David Hambling, “The ‘Magic Bullet’ Drones Behind Azerbaijan’s Victory over Armenia”; Robyn Dixon, “Azerbaijan’s Drones Owned the Battlefield in Nagorno-Karabakh-and Showed Future of Warfare.”
“U.S. Army Futures Command Character of Warfare 2035 Seminar,” assessment by Alexander Kott, PhD, Chief Scientist, US Army Combat Capabilities Development Command’s Army Research Laboratory (17 November 2020).
Stanly Johny, “Explained: Who Won the War Over Nagorno-Karabakh,” The Hindu (website), 18 November 2020, accessed 12 April 2022, https://www.thehindu.com/news/international/explained-who-won-the-war-over-nagorno-karabakh/article33125724.ece; Dumitru Minzarari, “Russia’s Stake in the Nagorno-Karabakh War: Accident or Design?,” German Institute for International and Security Affairs, 11 December 2020, accessed 12 April 2022, https://www.swp-berlin.org/en/publication/russias-stake-in-the-nagorno-karabakh-war-accident-or-design; Andrew Osborn, “Russia Says Islamist Fighters in Nagorno-Karabakh Conflict Pose Threat to Moscow,” Reuters, 6 October 2020, accessed 12 April 2022, https://www.reuters.com/article/us-armenia-azerbaijan-russia/russia-says-islamist-fighters-in-nagorno-karabakh-conflict-pose-threat-to-moscow-idUSKBN26R1WE; Fred Weir, “Russia Losing Its Influence? Nagorno-Karabakh Fighting Test Limits,” The Christian Science Monitor (website), accessed 12 April 2022, https://www.csmonitor.com/World/Europe/2020/1008/Russia-losing-its-influence-Nagorno-Karabakh-fighting-tests-limits; Richard Giragosian, David Lewis, and Graeme Herd, “Russian Crisis Behavior, Nagorno-Karabakh and Turkey?,” Perspectives, no. 19 (January 2021), accessed 12 April 2022, https://www.marshallcenter.org/en/publications/perspectives/russian-crisis-behavior-nagorno-karabakh-and-turkey-0.
“U.S. Army Futures Command Character of Warfare 2035 Seminar.”
Alexander Kott and David Albertsm, “How Do You Command an Army of Intelligent Things?,” Computer 50, no. 12 (2017): 96–100, https://doi.org/10.1109/MC.2017.4451205.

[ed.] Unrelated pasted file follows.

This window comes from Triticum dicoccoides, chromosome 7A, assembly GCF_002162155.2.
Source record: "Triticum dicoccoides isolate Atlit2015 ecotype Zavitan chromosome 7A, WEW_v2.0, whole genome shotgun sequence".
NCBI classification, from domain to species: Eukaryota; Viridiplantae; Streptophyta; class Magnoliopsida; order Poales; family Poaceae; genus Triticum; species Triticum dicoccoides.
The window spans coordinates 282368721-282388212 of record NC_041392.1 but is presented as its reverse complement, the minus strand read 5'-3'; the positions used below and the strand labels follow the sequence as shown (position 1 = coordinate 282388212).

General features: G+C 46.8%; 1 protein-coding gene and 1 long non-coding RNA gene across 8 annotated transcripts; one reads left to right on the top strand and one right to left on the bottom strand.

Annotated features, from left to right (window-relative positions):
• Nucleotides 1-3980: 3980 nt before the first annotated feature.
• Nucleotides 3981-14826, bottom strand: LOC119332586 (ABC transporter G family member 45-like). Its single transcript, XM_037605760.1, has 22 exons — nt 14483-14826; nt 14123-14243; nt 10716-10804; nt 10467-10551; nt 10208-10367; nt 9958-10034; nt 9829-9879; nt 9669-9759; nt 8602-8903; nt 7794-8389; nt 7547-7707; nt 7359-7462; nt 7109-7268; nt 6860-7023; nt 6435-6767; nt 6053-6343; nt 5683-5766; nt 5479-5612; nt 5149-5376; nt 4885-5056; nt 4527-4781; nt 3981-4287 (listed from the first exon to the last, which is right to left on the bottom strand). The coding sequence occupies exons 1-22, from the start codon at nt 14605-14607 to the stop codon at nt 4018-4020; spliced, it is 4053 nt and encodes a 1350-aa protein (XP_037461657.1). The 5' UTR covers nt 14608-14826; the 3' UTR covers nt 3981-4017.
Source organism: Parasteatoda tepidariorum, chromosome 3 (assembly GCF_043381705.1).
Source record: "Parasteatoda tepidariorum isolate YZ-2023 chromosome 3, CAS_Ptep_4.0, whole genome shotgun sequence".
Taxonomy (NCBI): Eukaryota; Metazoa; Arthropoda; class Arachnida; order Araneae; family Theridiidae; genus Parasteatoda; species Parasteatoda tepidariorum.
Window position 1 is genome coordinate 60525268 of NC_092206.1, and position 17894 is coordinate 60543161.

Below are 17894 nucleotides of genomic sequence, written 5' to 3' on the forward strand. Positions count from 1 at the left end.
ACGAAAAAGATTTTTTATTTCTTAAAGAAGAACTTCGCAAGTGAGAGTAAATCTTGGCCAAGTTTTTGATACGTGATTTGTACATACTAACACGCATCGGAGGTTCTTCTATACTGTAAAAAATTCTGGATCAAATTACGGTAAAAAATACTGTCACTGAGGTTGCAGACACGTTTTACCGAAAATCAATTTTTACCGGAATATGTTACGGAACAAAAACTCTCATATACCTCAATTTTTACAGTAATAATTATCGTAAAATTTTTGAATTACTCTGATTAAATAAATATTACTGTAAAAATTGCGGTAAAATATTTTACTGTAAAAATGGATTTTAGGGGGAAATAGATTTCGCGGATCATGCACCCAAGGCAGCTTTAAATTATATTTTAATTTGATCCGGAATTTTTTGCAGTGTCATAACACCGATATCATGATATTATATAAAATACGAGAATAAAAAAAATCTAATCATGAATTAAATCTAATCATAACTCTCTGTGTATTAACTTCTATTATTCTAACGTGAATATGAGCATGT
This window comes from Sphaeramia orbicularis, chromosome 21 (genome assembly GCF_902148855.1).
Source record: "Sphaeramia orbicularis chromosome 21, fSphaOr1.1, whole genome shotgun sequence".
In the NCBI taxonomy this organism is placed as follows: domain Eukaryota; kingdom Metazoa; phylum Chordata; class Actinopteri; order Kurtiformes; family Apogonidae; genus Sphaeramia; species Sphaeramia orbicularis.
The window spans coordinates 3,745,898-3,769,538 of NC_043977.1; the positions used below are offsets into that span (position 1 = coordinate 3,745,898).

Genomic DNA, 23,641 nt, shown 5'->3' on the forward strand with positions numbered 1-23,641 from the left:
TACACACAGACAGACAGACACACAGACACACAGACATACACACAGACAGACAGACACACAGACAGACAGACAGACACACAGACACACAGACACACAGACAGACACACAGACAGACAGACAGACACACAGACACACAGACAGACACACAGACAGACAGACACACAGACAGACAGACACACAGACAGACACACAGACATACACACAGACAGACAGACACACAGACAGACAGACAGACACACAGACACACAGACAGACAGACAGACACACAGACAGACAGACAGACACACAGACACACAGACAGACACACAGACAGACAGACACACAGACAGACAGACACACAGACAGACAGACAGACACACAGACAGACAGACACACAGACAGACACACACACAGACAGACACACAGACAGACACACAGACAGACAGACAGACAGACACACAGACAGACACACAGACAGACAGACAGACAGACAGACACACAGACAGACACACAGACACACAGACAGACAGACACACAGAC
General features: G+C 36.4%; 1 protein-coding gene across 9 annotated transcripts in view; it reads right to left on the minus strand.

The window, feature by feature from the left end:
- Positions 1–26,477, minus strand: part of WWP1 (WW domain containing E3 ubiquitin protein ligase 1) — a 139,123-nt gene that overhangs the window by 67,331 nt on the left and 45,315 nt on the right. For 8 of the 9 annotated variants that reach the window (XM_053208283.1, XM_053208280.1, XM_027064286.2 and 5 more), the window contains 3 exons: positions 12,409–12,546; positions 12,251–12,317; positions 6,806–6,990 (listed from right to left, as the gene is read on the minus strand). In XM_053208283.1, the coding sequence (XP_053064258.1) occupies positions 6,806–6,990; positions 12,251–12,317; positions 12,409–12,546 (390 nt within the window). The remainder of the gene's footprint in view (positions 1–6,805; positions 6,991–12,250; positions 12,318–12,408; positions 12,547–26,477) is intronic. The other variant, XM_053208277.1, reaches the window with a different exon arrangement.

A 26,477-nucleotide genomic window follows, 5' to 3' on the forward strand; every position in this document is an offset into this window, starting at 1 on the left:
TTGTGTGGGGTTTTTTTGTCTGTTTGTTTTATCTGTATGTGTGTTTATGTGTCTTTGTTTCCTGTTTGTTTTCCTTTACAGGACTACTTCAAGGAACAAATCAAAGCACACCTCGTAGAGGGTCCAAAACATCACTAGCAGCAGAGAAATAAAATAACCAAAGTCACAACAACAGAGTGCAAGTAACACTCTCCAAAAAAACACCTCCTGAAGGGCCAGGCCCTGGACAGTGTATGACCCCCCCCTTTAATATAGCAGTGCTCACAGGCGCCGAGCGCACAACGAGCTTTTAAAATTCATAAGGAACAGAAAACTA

“Operationalizing Robotic and Autonomous Systems in Support of Multi-Domain Operations White Paper” (Fort Eustis, VA: Army Capabilities Integration Center–Future Warfare Division, 30 November 2018).
IBM Cloud Education, “Artificial Intelligence (AI),” IBM Cloud Learn Hub, 3 June 2022, accessed 13 April 2022, https://www.ibm.com/cloud/learn/what-is-artificial-intelligence. This definition is not my slant on AI. According to computer experts, “artificial intelligence leverages computers and machines to mimic the problem-solving and decision-making capabilities of the human mind.” So says IBM. According to futurists, “the reality is we’re creating God.” Blasphemous, but bold, and as the folks over at Futurism warn, AI development is “the inevitable birth of a vengeful god”; Dan Robitzski, “Former Google Exec Warns that AI Researchers are ‘Creating God,’” Futurism, 29 September 2021, accessed 27 April 2022, https://futurism.com/the-byte/google-exec-ai-god. How comforting.
AI-autonomous munitions can be monitored and directed when communications exist. When communications are disrupted, the munitions hunt autonomously within programmed guidance, reverting to a fully enclosed posture. Preferably, decisions to enclose the system or establish communications links to outside nodes are taken prior to launch. An enclosed posture prevents electromagnetic spectrum interdiction. The optimal method of engagement is for the munitions to launch enclosed, communicating only with one another to hunt as a wolf pack.